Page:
Read Shockya.com's exclusive interview with Paul Fisher, who can currently be seen hosting the CW series ‘Remodeled,’ which airs on Wednesday nights at 9/8pm C. The show gives Fisher the leverage to change the industry from the inside out. He brings together hundreds of small agencies around the world in a new venture called The Network, which has two missions: to make sure agents in small towns aren’t taken advantage of, and to empower models to take control of their careers and lead healthier lives. ‘Remodeled’ follows Fisher as he visits struggling Network companies across America to fix them and create the largest agency in the world. Fisher discuses with us, among other things, why he decided to film ‘Remodeled,’ and why The Network feels its important to move away from the idea that smaller models are better.
Written by: Karen Benardello
ShockYa (SY): You’re currently hosting ‘Remodeled’ on The CW. What was your motivation in starting The Network, and chronicling it on the show?
Paul Fisher (PF): Many people ask me what my reality show’s about, and I always say to them, it’s not really a reality show. It’s really a docu-series. What The CW’s doing is documenting what we do in our normal business. That’s the one rule that we had with The CW, don’t tell us what to say, don’t try to suggest to us what to do. You’re allowed to document us in our everyday business.
I decided to open up The Network about two-and-a-half years ago for a couple different reasons. I found my faith about nine years ago, and in my faith, I had to go back in this very dark industry and beg, beg, beg for forgiveness. When I was “famous modeling agent Paul Fisher,” representing Naomi Campbell, Stephanie Seymour, Kimora Lee Simmons, Brooke Burke, and I can go on and on, I was a jerk. I had a big, huge ego. I did drugs, and I wasn’t a nice man.
I decided to go back into this industry, on the one hand repent, and to beg for forgiveness for the man that I used to be. On the other hand, I wanted to teach young girls around the world that if they don’t treat their physical features as a blessing from God, it will be the one thing that haunts them for the rest of their lives. If they don’t take some of the money that they’re earning, and give it back to the world, and become role models, then the universe will take their career as fast away from them as it was given to them.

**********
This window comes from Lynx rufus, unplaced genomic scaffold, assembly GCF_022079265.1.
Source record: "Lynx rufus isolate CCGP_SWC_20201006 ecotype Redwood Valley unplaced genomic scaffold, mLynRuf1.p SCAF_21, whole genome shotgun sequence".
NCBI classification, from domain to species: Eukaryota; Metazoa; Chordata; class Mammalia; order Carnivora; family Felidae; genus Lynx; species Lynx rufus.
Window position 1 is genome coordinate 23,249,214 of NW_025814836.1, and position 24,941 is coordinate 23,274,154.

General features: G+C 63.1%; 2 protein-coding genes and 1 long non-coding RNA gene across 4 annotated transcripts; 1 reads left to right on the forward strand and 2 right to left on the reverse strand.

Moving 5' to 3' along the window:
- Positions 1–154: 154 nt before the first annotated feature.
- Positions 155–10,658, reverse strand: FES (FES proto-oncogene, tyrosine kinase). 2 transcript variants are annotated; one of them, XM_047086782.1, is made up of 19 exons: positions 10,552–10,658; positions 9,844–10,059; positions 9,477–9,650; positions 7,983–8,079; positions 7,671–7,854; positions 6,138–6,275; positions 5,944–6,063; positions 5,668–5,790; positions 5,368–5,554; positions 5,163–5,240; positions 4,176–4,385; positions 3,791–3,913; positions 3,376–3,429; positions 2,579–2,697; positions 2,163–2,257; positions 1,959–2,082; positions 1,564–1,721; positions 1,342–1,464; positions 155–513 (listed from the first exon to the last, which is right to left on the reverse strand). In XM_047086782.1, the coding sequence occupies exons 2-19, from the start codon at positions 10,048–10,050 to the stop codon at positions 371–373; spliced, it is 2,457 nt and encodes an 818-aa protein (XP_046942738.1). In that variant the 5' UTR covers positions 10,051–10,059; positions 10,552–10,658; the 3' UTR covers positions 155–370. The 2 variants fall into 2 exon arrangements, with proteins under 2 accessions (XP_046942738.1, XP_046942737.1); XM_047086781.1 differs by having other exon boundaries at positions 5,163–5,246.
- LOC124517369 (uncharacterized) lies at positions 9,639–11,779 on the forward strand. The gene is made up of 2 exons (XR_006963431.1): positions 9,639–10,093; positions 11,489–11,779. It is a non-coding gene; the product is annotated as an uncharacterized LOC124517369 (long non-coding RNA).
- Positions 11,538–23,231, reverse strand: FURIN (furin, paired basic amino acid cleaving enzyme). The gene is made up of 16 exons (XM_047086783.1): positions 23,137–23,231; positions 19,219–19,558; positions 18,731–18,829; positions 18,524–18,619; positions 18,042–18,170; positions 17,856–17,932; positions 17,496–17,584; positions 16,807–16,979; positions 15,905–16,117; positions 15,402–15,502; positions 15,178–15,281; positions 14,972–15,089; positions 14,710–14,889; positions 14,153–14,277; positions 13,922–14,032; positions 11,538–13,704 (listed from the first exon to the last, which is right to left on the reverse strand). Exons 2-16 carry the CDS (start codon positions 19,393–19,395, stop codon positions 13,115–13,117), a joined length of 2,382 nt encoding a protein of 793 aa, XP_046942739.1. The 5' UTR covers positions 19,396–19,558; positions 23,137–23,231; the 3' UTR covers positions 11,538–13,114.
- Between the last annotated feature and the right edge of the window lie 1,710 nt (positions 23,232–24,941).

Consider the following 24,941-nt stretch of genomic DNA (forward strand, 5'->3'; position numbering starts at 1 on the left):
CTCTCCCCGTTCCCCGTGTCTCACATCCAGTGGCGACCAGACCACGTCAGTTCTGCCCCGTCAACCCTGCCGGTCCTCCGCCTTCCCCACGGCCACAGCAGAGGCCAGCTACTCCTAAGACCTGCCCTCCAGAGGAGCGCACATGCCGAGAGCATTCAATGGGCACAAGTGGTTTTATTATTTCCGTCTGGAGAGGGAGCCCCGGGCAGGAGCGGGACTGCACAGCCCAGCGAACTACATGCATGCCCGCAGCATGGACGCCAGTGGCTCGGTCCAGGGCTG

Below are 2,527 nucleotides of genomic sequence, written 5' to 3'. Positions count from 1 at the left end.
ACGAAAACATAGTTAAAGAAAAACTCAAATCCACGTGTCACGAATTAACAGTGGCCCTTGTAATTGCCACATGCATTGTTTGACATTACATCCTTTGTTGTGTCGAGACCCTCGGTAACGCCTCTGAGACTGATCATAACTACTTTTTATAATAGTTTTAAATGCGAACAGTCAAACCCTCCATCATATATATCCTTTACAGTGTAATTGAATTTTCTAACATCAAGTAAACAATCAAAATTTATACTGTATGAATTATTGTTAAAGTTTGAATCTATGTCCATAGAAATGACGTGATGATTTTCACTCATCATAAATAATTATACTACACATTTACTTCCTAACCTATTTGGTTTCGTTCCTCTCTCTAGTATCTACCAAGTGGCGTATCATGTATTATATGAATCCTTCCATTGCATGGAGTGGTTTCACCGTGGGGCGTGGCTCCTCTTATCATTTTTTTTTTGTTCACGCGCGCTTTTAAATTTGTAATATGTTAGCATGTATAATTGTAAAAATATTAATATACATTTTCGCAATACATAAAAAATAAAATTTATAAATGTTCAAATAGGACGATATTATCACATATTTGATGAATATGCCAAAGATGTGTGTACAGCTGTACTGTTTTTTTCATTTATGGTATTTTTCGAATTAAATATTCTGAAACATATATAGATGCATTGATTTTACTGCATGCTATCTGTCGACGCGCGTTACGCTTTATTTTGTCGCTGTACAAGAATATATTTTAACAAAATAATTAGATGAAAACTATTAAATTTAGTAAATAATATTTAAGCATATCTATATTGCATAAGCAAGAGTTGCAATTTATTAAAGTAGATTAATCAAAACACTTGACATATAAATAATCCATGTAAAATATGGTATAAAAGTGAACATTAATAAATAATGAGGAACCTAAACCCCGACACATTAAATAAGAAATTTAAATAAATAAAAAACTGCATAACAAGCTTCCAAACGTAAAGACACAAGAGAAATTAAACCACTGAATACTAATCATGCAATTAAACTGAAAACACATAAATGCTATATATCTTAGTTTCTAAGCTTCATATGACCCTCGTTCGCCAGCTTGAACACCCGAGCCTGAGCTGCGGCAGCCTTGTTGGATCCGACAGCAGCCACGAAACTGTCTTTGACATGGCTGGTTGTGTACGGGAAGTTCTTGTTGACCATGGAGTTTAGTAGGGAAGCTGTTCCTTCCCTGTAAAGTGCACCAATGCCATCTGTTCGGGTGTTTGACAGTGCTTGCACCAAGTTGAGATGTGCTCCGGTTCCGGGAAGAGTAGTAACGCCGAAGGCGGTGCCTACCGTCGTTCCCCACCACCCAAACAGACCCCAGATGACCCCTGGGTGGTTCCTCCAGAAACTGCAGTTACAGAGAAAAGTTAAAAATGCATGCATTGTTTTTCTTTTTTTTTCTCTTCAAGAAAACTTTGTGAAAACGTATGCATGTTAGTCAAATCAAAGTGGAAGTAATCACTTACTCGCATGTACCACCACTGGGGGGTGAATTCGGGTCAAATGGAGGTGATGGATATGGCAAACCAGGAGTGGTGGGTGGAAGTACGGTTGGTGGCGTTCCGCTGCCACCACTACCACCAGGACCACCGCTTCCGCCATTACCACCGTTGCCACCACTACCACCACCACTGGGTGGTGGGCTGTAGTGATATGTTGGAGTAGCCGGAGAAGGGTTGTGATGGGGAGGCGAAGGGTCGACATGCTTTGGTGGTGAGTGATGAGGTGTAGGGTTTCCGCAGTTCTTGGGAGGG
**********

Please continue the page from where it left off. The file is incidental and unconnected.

I’m really trying to give a safe environment to young women. I’m trying to convince young women around the world about how to give back and share with the world, how to take their physical features as a very serious responsibility.
Then I’m trying to empower small agencies in small markets to fully live out their dreams. Then they can actually feel and taste what it actually feels like to make somebody famous, and be part of the star-making process.
SY: Like you said, The Network has two missions-to make sure agents in small towns no longer get taken advantage of, and to empower models to take control of their careers and lead healthier lives. Why are these missions important in the modeling world, and has The Network brought a change in the way agents and models have been taking control of their careers?
PF: I believe that when parents are taking a young, 15-, 16-, 17-, 18-year-old person, and saying here’s my daughter or son, take care of their careers, take care of their youth, I take that as a very serious responsibility. I know that I’m not curing cancer, but I do think that when you’re dealing with impressionable young people, you can put drugs in front of them, and these kids will do the drugs.
Or you can put in front of them, foundations, charities, feed the homeless, give back to the world, and they may just do those types of things. Those types of things might just resonate with them.
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